2021 NEW ZEALAND COMMUNITY OF THE YEAR SEMI-FINALISTS
14 Jan 2021
Community of the Year
The Mitre 10 Community of the Year Award - Ngā Pou Whirinaki o te Tau recognises a rōpū – group of people that together have made an outstanding difference to their community this year. They foster a strong sense of Kotahitanga – community spirit and their achievements enhance the social, economic, cultural or environmental prosperity of their rohe – region making it stronger and more vibrant.
Meet the 10 semi-finalists.
Baby Loss NZ
13 years ago, Sarah Numan took the unbearable pain of losing four babies and turned it into a service – Baby Loss NZ – that supports parents and families who have experienced the death of a baby during pregnancy, at birth or in childhood, as well as parents facing a difficult decision following a poor prognosis. Sarah and Josie – who came on board 11 years ago – provide emotional support, practical guidance, and then guide the family through a memory-making service that creates hand and foot castings of the baby/child, hand and footprints, photos, bathing and dressing baby. The memory-making experience assists in the grieving process brings families together and enables the baby to be remembered and included in family life. Each family also receives a care box with a range of memory items, and Sarah spends part of her time each week sourcing grants, raising awareness and organising fundraising events so that the care boxes and memory-making service are all provided free of charge. Baby Loss New Zealand also runs a range of events to support its community: volunteer/coffee mornings, practical workshops and training and education for health professionals. Sarah and Josie meet around 200 babies/children and their whānau each year.
Christchurch Mosque Victims Group
The Christchurch mosque shootings on 15 March 2019 were the deadliest in modern New Zealand history, and described by Prime Minister Jacinda Ardern as “one of New Zealand’s darkest days.” However, despite the unprecedented violence of the attack, and the anti-Muslim rhetoric that surrounded it, the victims have been praised around Aotearoa and the world for their overwhelming strength, grace and humanity in the aftermath. Many of the victims were religious and community leaders who led public prayer in the days and weeks following the attacks, and publicly forgave the killer. During the killer’s trial and sentencing in August 2020, many victims spoke eloquently as they relived the trauma of the day, presenting their victim impact statements to the court and to the terrorist himself with courage, dignity and searing honesty, modelling a range of healthy responses to a psychologically challenging situation. All New Zealanders have been grateful for the victims’ calm denunciation of xenophobia as well as their steadfast commitment to a peaceful existence, and hope only that the sentencing and release of the Royal Commission’s Enquiry in December 2020 can provide some closure on this dark chapter in New Zealand’s history.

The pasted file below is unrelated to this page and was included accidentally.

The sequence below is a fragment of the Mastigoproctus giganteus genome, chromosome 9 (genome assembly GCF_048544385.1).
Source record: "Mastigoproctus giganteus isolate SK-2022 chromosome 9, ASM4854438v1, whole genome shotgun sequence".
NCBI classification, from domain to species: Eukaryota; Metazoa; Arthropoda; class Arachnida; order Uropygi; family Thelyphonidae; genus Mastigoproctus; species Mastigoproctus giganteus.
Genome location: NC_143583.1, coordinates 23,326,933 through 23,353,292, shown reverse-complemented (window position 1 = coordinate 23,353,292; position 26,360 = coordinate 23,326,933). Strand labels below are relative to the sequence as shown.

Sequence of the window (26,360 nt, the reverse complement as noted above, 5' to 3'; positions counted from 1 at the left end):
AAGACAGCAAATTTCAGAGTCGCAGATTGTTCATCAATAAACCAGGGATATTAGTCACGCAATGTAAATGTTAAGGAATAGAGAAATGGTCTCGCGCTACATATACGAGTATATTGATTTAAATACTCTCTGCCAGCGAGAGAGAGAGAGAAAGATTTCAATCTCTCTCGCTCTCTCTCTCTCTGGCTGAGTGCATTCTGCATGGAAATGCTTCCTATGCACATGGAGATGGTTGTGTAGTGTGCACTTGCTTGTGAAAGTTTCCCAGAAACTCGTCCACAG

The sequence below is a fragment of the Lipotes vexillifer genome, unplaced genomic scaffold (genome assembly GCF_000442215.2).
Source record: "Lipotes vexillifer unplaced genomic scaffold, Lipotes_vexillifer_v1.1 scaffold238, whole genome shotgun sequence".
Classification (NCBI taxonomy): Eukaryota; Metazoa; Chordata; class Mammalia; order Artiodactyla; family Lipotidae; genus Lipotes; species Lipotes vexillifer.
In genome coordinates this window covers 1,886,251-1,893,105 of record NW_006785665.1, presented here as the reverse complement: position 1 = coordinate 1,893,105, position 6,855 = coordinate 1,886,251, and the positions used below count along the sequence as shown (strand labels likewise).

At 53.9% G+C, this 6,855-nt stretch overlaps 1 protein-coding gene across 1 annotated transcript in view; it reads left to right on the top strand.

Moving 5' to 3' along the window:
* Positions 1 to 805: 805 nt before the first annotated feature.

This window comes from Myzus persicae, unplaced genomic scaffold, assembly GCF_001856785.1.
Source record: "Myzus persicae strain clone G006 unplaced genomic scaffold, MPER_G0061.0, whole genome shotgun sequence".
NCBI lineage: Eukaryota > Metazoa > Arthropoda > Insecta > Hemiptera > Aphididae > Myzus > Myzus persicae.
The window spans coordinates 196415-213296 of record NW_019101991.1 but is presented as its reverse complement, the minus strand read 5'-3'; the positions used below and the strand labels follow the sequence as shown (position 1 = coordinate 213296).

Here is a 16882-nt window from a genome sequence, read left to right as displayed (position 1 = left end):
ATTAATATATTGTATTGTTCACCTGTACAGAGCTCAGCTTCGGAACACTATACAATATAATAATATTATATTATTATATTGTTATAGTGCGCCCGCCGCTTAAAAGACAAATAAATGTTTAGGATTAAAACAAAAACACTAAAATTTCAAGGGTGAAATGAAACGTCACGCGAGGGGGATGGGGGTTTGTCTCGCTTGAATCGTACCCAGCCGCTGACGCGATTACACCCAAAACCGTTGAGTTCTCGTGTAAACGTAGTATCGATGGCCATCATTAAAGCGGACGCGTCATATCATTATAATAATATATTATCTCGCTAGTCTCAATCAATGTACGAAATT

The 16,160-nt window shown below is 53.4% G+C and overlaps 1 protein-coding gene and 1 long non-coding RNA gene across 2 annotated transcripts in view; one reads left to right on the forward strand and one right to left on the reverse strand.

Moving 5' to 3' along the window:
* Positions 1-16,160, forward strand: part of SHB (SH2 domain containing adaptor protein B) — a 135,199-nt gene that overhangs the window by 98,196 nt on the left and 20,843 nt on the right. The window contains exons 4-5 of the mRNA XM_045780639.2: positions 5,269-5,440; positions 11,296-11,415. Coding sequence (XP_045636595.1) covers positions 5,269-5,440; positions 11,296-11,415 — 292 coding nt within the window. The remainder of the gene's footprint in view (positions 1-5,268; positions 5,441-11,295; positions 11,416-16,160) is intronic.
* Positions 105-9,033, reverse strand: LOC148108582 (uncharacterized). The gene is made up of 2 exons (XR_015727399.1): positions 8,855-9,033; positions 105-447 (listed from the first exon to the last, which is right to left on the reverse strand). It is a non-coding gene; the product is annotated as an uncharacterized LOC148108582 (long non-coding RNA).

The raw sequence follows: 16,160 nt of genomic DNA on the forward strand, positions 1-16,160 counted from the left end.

I Have a Dream Charitable Trust
I Have a Dream is an organisation designed to produce positive outcomes for the children involved, their whānau and the communities they live in by offering the services of a consistent caring adult (a Navigator) for up to 15 years of their schooling life (within our Dream Partner Schools). The I Have a Dream Navigators provide mentoring, tutoring, life coaching and support for Dreamers. The purpose of the organisation is to instil values of higher education, career aspirations and life success in the children they serve, ensuring every child has the resources, opportunities and networks they need to succeed. Ultimately, the mission is to support young people to become future leaders.
Since 2003, I Have a Dream has focussed on helping Kiwi kids to transform their lives, futures and communities. The programme currently works in the Tikipunga and Otangarei communities of Whangārei and the intention is to be present for at least another 10 years, working holistically and in partnership with whānau, schools and the community. A core long-term goal is to affect positive generational change and outcomes for any community they are involved in.
As a Learning Organisation, I Have a Dream also provide an ongoing rich source of knowledge and experience informing and guiding the aspiration to expand I Have a Dream into new communities in Northland and nationally. They help to ensure that each child (a Dreamer) graduates with the academic and life skills to successfully transition to a career or further study. This will ensure that they become positive role-models who add value to their communities, increasing economic and social outcomes for our country.